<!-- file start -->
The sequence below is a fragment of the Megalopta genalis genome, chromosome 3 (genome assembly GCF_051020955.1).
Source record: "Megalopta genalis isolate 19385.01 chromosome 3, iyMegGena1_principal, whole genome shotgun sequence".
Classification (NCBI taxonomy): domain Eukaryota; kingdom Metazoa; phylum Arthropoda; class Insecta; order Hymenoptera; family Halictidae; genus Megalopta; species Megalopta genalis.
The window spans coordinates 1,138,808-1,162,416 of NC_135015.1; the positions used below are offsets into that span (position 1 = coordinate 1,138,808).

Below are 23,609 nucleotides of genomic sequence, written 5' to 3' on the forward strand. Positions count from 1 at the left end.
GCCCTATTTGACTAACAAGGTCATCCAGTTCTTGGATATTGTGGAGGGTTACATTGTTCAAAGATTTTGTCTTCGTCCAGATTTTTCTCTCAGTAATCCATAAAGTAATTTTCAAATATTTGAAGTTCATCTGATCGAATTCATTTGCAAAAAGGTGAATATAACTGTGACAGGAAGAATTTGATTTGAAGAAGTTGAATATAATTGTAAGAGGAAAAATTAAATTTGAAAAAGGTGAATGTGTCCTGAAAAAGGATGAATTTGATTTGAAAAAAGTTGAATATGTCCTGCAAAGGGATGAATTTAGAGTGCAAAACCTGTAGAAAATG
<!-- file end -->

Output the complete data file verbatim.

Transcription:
The sequence below is a fragment of the Megalopta genalis genome, chromosome 3 (genome assembly GCF_051020955.1).
Source record: "Megalopta genalis isolate 19385.01 chromosome 3, iyMegGena1_principal, whole genome shotgun sequence".
Classification (NCBI taxonomy): domain Eukaryota; kingdom Metazoa; phylum Arthropoda; class Insecta; order Hymenoptera; family Halictidae; genus Megalopta; species Megalopta genalis.
The window spans coordinates 1,138,808-1,162,416 of NC_135015.1; the positions used below are offsets into that span (position 1 = coordinate 1,138,808).

Below are 23,609 nucleotides of genomic sequence, written 5' to 3' on the forward strand. Positions count from 1 at the left end.
GCCCTATTTGACTAACAAGGTCATCCAGTTCTTGGATATTGTGGAGGGTTACATTGTTCAAAGATTTTGTCTTCGTCCAGATTTTTCTCTCAGTAATCCATAAAGTAATTTTCAAATATTTGAAGTTCATCTGATCGAATTCATTTGCAAAAAGGTGAATATAACTGTGACAGGAAGAATTTGATTTGAAGAAGTTGAATATAATTGTAAGAGGAAAAATTAAATTTGAAAAAGGTGAATGTGTCCTGAAAAAGGATGAATTTGATTTGAAAAAAGTTGAATATGTCCTGCAAAGGGATGAATTTAGAGTGCAAAACCTGTAGAAAATG